Here is an interesting article about Ordering Drywall and Associated Supplies, this would be a very useful piece of information for homeowners who wants to do some Drywall work. This article is an excerpt form workbook called “HOW TO BUILD A HOUSE” by “LARRY HAUN“.

 Like shingles, siding and insulation, drywall amounts are calculated by the square footage of the area to be covered (in this case, the walls and ceilings).  Rather than measuring the ceiling and walls in every room, experienced drywall use a shortcut calculation.  They simply multiply the total square footage of a house by 31/2 (3.5).  For instance, a 24-ft, by 36-ft. house has 864 sq.  ft. of floor  space, and 864 times 3.5 equals 3,024 sq. ft. of  drywall coverage.  A 4×12 sheet of drywall covers 48 sq. ft. of wall.  Dividing 3,024 sq.  ft. by 48 proves that you need 63 sheets of drywall for this particular house.


     For the modest-size houses that Habitat builds, it’s best to make up most of your drywall order with 12-ft.  Drywall panels.  A 4×12 sheet of drywall is more difficult to carry than a 4×8 sheet, but it covers more area and often eliminates the need for butt joints on a wall or ceiling.  To fine-tune your drywall order, subtract any green board you will be using in the bathroom.   Also, if you decide to go with 5/8-in.  drywall on the ceiling, subtract the floor area (864 sq. ft. in our example) from the square-foot total, then order that amount of 5/8-in.  drywall for the ceiling.

     Have the drywall delivered several days before you plan to hang it.  If you’re using any 5/8-in.  drywall, stack those sheets on top of the ½-in.  Sheets.  Storing all the drywall in one room creates a lot of weight on a few floor joists.  Therefore, make a neat pile in each room, with the drywall flat on the floor, finish side facing up, or lean the sheets against the wall.


     Professional drywall hangers rarely use drywall nails, Screws hold better than nails, and a screw gun automatically drives the screws just the right distance, dimpling the drywall surface without breaking the paper.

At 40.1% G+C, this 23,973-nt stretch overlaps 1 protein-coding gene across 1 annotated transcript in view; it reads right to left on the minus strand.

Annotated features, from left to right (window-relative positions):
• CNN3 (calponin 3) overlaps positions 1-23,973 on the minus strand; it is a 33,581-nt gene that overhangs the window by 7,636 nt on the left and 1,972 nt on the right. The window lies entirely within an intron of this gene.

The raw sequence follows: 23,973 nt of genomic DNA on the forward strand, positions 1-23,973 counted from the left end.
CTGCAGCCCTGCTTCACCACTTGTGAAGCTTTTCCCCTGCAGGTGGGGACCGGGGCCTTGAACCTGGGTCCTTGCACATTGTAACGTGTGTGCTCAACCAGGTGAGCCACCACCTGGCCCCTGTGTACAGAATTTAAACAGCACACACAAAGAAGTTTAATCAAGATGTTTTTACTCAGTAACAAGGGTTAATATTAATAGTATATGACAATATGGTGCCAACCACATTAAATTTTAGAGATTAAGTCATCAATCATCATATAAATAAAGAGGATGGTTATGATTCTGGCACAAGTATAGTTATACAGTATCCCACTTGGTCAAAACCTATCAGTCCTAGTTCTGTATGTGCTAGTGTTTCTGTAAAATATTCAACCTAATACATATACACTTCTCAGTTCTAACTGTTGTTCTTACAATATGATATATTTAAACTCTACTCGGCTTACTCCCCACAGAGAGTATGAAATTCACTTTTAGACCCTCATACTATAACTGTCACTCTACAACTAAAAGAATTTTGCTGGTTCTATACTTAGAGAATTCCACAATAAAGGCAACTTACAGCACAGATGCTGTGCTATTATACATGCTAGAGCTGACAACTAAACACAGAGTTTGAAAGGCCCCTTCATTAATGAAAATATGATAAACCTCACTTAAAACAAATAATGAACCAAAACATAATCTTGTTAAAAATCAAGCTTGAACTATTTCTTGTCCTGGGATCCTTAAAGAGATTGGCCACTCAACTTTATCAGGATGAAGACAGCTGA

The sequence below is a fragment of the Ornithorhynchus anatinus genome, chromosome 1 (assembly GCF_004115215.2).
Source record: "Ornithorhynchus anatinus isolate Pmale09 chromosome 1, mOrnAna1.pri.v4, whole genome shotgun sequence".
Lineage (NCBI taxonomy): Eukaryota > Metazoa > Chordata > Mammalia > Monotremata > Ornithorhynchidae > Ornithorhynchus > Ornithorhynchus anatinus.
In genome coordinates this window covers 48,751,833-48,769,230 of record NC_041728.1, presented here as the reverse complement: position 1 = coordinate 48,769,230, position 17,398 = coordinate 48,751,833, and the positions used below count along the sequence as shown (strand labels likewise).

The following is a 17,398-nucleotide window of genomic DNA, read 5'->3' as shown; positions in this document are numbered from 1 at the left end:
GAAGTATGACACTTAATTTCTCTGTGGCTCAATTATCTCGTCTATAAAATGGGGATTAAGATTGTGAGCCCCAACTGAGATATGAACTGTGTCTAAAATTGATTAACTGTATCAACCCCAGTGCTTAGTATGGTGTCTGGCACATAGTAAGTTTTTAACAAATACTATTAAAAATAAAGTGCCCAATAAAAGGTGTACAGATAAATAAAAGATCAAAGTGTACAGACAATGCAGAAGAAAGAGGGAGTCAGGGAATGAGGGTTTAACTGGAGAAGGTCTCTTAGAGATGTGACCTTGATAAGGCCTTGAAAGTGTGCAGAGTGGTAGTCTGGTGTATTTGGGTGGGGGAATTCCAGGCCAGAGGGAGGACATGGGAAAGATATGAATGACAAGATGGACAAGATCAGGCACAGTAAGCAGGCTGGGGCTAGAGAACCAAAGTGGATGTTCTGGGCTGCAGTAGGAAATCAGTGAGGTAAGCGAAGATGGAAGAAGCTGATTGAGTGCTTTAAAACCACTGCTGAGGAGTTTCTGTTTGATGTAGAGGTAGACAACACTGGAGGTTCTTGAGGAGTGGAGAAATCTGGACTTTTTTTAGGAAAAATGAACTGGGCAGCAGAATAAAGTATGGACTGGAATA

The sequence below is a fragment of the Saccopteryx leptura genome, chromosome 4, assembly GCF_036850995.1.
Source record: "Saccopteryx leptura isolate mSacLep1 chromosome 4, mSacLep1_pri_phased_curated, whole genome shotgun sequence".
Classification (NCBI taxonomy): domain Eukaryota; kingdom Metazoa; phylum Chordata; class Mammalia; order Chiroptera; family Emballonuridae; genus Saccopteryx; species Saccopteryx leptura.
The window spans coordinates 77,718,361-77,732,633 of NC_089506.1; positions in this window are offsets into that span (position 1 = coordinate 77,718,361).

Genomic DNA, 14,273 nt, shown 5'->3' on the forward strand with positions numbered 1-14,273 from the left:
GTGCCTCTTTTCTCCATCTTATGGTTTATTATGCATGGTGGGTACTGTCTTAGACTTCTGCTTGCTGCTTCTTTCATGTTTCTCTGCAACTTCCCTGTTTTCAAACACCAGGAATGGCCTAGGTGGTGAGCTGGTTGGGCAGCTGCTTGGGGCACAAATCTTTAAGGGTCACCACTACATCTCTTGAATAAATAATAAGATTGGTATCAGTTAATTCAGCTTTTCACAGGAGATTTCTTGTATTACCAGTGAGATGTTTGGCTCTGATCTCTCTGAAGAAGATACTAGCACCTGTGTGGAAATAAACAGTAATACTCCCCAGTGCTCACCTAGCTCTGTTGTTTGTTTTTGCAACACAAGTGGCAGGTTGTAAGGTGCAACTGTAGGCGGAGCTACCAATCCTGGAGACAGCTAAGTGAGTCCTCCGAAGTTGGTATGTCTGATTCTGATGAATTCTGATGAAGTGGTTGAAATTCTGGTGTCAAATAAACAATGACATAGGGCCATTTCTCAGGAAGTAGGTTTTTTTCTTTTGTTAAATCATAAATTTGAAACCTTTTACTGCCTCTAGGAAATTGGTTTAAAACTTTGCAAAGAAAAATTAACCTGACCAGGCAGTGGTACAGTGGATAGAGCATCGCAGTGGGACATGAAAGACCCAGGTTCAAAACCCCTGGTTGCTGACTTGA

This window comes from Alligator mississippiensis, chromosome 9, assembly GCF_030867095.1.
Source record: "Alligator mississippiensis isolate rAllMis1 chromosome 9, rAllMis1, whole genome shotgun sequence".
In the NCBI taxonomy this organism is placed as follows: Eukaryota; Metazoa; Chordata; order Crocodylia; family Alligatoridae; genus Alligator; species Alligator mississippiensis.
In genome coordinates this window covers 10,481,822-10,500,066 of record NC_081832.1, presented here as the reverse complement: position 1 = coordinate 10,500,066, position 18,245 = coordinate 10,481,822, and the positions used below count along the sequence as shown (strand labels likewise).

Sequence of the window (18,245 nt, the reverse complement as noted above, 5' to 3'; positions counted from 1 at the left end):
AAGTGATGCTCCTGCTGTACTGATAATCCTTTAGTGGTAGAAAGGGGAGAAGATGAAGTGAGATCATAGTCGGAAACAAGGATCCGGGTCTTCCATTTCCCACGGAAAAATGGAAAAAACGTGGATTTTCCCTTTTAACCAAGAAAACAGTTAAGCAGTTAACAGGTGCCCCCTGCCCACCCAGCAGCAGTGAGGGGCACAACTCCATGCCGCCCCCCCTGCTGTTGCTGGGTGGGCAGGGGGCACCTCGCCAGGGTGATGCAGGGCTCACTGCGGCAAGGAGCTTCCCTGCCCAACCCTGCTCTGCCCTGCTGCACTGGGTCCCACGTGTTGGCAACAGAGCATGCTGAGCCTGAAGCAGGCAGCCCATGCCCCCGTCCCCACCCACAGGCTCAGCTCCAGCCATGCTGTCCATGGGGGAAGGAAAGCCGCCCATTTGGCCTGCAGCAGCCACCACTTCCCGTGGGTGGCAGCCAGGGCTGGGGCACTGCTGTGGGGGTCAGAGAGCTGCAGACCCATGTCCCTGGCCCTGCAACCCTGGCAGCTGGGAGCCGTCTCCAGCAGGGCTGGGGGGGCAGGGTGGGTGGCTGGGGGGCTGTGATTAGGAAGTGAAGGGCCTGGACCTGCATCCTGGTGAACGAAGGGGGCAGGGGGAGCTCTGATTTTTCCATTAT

If you’re not a seasoned drywall hanger, you’ll probably find it useful to drive a few nails to hold a panel in place against the studs or ceiling joists.  Then you can finish installing the panel with screws, A 5-lb.  Box of drywall nails and a 50-lb. box of 1 1/4 –in.  Drywall screws should give you all the fasteners you need for a 1,200-sq.-ft. house.  If you’re hanging 5/8-in.-thick panels, order 1 ½-in.-long fasteners.


     You can order these finishing supplies when you order your drywall.  Joint tape comes in rolls; order 400 ft.  For every 1,000 sq.  ft.  Of  drywall.

     Every outside corner covered with drywall requires a corner bead.  These steel or plastic trim pieces are typically sold in 8-ft.  or 10-ft.  lengths.  When estimating the amount of bead to order, make sure you account for corners where drywall wraps around window and door openings.

     As far as drywall compound goes, the typical Habitat house requires about nine 5-gals. Buckets.  For the Charlotte house, we used an all-purpose compound called Duran bond , which comes in powdered form and is mixed with water at the job site.  Other folks prefer to buy premixed compound, which comes in buckets or boxes.

For the most part homeowners are scared about drywall projects because it involves complicate tools. Hope this is articles helped the homeowners with some of the information they need.

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